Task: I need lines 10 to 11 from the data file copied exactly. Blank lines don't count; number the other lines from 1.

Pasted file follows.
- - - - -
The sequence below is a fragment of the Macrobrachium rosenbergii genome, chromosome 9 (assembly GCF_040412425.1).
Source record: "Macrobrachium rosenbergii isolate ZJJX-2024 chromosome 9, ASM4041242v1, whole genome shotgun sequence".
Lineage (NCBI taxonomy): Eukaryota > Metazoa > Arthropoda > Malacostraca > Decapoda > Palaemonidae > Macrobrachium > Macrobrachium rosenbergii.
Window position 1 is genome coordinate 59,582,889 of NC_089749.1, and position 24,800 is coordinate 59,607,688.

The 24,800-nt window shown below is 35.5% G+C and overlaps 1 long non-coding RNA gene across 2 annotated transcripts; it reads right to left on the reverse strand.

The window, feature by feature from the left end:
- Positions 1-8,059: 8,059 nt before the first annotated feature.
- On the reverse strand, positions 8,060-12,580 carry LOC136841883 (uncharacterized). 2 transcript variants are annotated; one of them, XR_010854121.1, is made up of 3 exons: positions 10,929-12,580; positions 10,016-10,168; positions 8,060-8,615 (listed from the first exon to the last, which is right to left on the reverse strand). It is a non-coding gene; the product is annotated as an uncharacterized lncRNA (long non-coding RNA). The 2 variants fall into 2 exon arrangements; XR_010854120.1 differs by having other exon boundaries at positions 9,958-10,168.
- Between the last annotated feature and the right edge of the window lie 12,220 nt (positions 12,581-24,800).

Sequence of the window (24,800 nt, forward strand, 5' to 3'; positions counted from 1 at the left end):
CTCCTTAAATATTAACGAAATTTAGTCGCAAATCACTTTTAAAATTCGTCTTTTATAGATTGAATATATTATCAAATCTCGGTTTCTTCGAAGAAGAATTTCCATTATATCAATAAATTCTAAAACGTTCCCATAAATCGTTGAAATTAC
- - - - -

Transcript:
Sequence of the window (24,800 nt, forward strand, 5' to 3'; positions counted from 1 at the left end):
CTCCTTAAATATTAACGAAATTTAGTCGCAAATCACTTTTAAAATTCGTCTTTTATAGATTGAATATATTATCAAATCTCGGTTTCTTCGAAGAAGAATTTCCATTATATCAATAAATTCTAAAACGTTCCCATAAATCGTTGAAATTAC